Work begins on border barrier replacement project in San Diego

Construction to replace a barrier along a 14-mile stretch of the U.S.-Mexico border east of San Diego began Friday.
(Frederic J. Brown / AFP/Getty Images)

Construction to replace barriers along a 14-mile stretch of the U.S.-Mexico border began this week just east of Border Field State Park in San Diego, according to U.S. Customs and Border Protection.

It is the third barrier replacement project to begin this year. Similar projects in Calexico and in Santa Teresa, N.M., are already underway. Funded during the first year of the Trump administration, the San Diego project that got underway Friday will replace fencing that was put up in the 1990s.

Administration officials describe the barrier replacement projects as part of President Trump’s promised “border wall.”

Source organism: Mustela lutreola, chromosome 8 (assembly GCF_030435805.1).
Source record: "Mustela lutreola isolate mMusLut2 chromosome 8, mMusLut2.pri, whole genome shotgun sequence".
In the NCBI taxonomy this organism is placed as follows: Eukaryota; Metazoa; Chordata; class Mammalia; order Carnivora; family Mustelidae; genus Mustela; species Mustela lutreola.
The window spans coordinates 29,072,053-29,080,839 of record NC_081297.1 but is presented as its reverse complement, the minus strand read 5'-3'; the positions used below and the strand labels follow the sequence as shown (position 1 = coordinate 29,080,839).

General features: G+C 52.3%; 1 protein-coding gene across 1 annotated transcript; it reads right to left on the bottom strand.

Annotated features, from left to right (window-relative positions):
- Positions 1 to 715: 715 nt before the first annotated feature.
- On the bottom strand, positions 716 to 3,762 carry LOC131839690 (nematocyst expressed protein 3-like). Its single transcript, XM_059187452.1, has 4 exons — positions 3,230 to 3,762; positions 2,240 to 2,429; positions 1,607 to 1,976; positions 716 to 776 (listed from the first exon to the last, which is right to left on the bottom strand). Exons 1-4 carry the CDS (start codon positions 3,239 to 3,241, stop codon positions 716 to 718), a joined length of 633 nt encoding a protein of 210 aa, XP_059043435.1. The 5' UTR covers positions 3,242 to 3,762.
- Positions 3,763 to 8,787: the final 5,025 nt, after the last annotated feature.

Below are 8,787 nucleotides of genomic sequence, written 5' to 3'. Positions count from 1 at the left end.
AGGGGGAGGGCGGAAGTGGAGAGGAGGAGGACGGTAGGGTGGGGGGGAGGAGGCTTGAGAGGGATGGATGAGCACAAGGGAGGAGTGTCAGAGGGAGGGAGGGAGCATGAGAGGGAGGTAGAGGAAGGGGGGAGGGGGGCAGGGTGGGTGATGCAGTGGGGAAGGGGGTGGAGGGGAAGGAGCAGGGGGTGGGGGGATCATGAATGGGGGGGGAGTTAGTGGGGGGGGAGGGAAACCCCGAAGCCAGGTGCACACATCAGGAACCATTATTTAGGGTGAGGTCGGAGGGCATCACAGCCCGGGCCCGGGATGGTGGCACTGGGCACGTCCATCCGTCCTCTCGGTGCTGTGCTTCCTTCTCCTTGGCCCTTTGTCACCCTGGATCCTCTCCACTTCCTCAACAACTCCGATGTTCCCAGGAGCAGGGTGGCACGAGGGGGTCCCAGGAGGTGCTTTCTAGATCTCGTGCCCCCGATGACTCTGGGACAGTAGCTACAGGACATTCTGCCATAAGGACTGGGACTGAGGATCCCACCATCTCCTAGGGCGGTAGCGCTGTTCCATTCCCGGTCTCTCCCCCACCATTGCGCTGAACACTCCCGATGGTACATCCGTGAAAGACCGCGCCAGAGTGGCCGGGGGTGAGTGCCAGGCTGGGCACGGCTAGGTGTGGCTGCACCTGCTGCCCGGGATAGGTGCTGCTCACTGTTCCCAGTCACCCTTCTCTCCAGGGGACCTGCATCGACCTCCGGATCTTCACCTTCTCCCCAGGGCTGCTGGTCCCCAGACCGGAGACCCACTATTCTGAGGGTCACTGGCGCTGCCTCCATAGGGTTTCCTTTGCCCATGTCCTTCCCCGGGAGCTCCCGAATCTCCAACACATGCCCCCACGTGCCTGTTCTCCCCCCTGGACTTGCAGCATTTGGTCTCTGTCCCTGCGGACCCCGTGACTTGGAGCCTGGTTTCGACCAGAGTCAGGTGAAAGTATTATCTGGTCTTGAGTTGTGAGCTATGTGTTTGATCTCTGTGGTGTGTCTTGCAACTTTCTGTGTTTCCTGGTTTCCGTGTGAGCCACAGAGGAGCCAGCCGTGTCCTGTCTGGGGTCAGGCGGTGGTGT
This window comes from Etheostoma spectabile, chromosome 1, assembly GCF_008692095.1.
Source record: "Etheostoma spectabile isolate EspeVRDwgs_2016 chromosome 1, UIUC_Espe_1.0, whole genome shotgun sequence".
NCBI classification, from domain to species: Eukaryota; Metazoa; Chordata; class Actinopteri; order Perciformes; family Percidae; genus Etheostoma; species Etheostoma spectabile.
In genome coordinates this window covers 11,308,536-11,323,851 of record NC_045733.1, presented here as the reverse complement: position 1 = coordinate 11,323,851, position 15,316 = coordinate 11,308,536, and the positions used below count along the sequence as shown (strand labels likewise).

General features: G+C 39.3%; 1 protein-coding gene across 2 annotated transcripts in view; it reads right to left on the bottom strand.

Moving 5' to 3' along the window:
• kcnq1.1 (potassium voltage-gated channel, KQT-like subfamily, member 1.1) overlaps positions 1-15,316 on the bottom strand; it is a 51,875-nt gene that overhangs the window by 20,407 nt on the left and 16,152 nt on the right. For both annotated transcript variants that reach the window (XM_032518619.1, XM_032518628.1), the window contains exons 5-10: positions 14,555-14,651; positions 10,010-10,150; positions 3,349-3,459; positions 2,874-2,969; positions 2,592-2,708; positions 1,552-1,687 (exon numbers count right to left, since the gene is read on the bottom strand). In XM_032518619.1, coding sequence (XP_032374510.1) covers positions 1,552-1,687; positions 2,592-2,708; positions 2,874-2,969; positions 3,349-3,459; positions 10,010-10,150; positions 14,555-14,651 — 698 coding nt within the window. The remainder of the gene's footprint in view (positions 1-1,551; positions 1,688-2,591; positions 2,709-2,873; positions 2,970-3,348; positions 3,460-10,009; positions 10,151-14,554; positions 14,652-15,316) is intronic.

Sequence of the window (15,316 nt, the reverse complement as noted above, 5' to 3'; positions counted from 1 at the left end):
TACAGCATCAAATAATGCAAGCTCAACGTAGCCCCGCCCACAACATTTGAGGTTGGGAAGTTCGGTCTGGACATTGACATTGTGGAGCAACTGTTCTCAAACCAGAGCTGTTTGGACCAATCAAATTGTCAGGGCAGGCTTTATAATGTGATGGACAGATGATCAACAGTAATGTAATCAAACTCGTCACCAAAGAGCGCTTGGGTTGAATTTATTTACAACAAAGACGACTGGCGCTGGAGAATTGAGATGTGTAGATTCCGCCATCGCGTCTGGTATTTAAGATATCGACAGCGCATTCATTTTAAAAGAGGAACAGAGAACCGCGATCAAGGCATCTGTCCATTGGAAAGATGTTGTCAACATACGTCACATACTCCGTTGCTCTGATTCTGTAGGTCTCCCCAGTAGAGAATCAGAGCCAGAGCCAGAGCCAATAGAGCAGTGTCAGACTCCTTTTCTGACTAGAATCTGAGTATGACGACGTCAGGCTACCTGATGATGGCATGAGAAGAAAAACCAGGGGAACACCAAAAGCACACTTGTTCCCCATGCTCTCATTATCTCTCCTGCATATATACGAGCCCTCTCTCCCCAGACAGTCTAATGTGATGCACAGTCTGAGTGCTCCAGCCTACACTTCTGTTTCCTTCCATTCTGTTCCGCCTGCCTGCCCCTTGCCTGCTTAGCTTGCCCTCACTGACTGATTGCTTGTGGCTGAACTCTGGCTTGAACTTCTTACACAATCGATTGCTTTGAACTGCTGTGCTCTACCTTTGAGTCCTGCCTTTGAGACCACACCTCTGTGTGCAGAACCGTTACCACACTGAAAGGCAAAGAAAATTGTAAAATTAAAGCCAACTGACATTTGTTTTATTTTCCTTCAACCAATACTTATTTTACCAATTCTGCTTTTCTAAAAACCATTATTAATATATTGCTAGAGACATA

“Under this president’s leadership, we have a renewed commitment to secure our border,” said Ronald Vitiello, CBP’s acting deputy commissioner. “Not only does it significantly upgrade our existing infrastructure in San Diego, it also marks the third concurrent wall project in the U.S. and reflects CBP’s unwavering commitment to secure our borders and protect our nation.”

None of these projects look like any of the border wall prototypes that were unveiled in Otay Mesa last year. Trump inspected them in March on a trip to San Diego.

In Calexico, two miles of fencing are being replaced by 30-foot bollards — posts set close enough together to prevent a person from passing through but still allow people on either side to see one another. The Santa Teresa version has an opaque steel plate at the top of its bollards that a Department of Homeland Security official explained is an anti-climb feature.

The San Diego project will be similar to the one in Santa Teresa — bollards with a steel plate at the top. The bollards in San Diego will be between 18 and 30 feet tall, and they will run from about a half-mile inland from the ocean to the base of Otay Mountain.

SLSCO, a Texas-based construction corporation, won a $147-million contract for the project.

Morrissey writes for the San Diego Union-Tribune.